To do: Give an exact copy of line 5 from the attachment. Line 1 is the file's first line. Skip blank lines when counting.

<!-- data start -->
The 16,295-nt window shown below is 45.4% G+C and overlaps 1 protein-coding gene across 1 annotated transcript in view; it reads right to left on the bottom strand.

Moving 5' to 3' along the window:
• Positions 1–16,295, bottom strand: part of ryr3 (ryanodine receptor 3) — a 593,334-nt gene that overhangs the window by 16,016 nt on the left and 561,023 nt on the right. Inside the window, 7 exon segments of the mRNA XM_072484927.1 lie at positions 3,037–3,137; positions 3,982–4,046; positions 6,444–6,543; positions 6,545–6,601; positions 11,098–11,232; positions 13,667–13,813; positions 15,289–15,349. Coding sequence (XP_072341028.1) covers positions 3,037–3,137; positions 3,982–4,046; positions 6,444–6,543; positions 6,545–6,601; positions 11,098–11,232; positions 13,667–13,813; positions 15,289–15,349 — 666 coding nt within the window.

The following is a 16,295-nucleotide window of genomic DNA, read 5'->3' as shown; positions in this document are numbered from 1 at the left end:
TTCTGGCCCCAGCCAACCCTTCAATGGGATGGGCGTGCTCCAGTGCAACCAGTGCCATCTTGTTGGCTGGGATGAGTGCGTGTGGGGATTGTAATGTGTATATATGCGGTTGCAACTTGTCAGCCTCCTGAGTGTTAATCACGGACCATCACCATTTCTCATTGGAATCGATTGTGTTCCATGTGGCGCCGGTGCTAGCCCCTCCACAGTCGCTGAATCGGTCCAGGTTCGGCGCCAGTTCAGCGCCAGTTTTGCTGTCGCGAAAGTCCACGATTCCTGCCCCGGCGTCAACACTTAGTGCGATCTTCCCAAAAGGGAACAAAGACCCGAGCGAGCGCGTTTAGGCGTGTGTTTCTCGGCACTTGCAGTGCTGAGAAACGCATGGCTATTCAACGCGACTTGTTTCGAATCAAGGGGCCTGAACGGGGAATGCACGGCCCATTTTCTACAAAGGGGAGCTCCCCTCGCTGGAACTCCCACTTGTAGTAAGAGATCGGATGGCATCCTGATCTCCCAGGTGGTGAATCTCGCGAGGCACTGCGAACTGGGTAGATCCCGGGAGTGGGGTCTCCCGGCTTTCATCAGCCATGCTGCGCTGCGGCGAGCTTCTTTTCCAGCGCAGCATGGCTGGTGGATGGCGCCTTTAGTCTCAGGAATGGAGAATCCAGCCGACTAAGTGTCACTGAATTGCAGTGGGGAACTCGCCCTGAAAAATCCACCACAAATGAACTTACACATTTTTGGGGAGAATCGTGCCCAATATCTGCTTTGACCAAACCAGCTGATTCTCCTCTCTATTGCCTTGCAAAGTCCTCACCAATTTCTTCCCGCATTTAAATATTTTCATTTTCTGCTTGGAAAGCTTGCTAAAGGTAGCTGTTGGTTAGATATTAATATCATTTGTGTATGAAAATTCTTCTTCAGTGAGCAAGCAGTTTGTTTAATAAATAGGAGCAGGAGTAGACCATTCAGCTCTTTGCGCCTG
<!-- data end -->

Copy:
TTCTGGCCCCAGCCAACCCTTCAATGGGATGGGCGTGCTCCAGTGCAACCAGTGCCATCTTGTTGGCTGGGATGAGTGCGTGTGGGGATTGTAATGTGTATATATGCGGTTGCAACTTGTCAGCCTCCTGAGTGTTAATCACGGACCATCACCATTTCTCATTGGAATCGATTGTGTTCCATGTGGCGCCGGTGCTAGCCCCTCCACAGTCGCTGAATCGGTCCAGGTTCGGCGCCAGTTCAGCGCCAGTTTTGCTGTCGCGAAAGTCCACGATTCCTGCCCCGGCGTCAACACTTAGTGCGATCTTCCCAAAAGGGAACAAAGACCCGAGCGAGCGCGTTTAGGCGTGTGTTTCTCGGCACTTGCAGTGCTGAGAAACGCATGGCTATTCAACGCGACTTGTTTCGAATCAAGGGGCCTGAACGGGGAATGCACGGCCCATTTTCTACAAAGGGGAGCTCCCCTCGCTGGAACTCCCACTTGTAGTAAGAGATCGGATGGCATCCTGATCTCCCAGGTGGTGAATCTCGCGAGGCACTGCGAACTGGGTAGATCCCGGGAGTGGGGTCTCCCGGCTTTCATCAGCCATGCTGCGCTGCGGCGAGCTTCTTTTCCAGCGCAGCATGGCTGGTGGATGGCGCCTTTAGTCTCAGGAATGGAGAATCCAGCCGACTAAGTGTCACTGAATTGCAGTGGGGAACTCGCCCTGAAAAATCCACCACAAATGAACTTACACATTTTTGGGGAGAATCGTGCCCAATATCTGCTTTGACCAAACCAGCTGATTCTCCTCTCTATTGCCTTGCAAAGTCCTCACCAATTTCTTCCCGCATTTAAATATTTTCATTTTCTGCTTGGAAAGCTTGCTAAAGGTAGCTGTTGGTTAGATATTAATATCATTTGTGTATGAAAATTCTTCTTCAGTGAGCAAGCAGTTTGTTTAATAAATAGGAGCAGGAGTAGACCATTCAGCTCTTTGCGCCTG